Monarch butterfly-inspired art on show at UAB Solar House

Art students from UAB partnered with art students from Hewitt-Trussville, Woodlawn and Mortimer Jordan high schools to create the works, which reflect on the monarch butterfly’s migration.

Per longstanding UAB protocol, members of the media must first receive approval from and/or be escorted by UAB University Relations to be on UAB property, including inside UAB buildings and outdoor campus property (e.g., Campus Green, parking decks).

migrations.3Works of art inspired by monarch butterfly migrations are on view at the University of Alabama at Birmingham’s Solar House through Dec. 15.

UAB students from the College of Arts and SciencesDepartment of Art and Art History partnered with more than 90 art students from Hewitt-Trussville, Woodlawn and Mortimer Jordan high schools. Together the students illustrated and reflected upon the study of monarch butterfly migration.  

The “I_Butterfly” exhibition at UAB is a contribution to a nationwide, free-form bicycle festival, I-Butterfly, designed to promote monarch butterfly restoration. Though the idea started with the bicycle festival, people are invited to participate in whatever way they like. That inspired UAB’s Doug Barrett, associate professor of graphic design, and Douglas Baulos, associate professor of drawing and bookmaking, to get students in the department’s graphic design studio, BLOOM Studio, involved. The project is part of two UAB courses they teach, “Logo, Brand and Identity” taught by Barrett and book arts taught by Baulos.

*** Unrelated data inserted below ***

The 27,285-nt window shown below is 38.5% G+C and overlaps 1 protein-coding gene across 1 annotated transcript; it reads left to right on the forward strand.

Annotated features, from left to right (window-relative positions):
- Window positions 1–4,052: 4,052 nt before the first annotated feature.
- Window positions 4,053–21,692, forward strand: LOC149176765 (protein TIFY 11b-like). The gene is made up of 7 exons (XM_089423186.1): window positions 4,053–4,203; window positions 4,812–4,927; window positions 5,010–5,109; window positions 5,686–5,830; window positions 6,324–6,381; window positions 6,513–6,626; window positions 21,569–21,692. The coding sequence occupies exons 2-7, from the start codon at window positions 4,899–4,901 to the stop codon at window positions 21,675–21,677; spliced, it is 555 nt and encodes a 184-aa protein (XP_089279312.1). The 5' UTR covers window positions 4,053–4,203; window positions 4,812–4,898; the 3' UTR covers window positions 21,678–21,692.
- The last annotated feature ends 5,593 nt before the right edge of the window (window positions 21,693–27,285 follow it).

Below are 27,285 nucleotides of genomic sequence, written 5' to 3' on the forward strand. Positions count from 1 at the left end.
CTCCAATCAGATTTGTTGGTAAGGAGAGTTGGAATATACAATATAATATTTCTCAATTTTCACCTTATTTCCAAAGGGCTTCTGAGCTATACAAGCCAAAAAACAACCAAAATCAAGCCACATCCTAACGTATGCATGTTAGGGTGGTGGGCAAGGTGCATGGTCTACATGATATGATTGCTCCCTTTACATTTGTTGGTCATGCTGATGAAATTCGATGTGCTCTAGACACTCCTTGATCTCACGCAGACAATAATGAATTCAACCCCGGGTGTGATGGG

This exhibition is presented at the UAB Solar House in partnership with UAB Sustainability. Showings are offered by appointment from 9 a.m.-4 p.m. Monday through Friday through Dec. 15. Make an appointment online to view the exhibition.

“BLOOM Studio is actively engaged in illuminating themes of ecology and social justice, and we are always thrilled to partner with them at UAB Sustainability,” said Bambi Ingram, Sustainability manager. “The collaboration with artist and filmmaker Cory McAbee’s I_Butterfly project started with students’ planting a monarch butterfly habitat on campus, and we have seen numerous monarchs this month as a result. This show is a beautiful reflection of the extraordinary journey the monarchs make, and we hope it will encourage others to learn and grow their own gardens.”

The monarch butterflies of the Americas are a unique and fascinating species, according to the I_Butterfly festival founders. Each year, monarch butterflies migrate from Canada through the United States to Mexico. In one of Earth’s great migrations, a single monarch butterfly will travel thousands of miles to their overwintering locations in central Mexico. In the spring, they will migrate from Mexico back to Canada.

Click here to make an appointment to view the I_Butterfly art exhibit.


Monarchs lay their eggs on native milkweed, and glyphosate — an herbicide often applied to agricultural fields to eliminate weeds — is lethal to milkweed. Without milkweed, the monarch butterflies cannot reproduce. Monarch butterflies contribute to the health and sustainability of our planet by pollinating a vast variety of wildflowers.

The festival features self-guided bicycle tours that follow the monarch butterfly’s paths during the summer and fall migration season. The three paths are the East Coast route stretching from Maine to Florida, the mid-America routes from Canada to Mexico, and the West Coast route from the Rockies to the Pacific Ocean.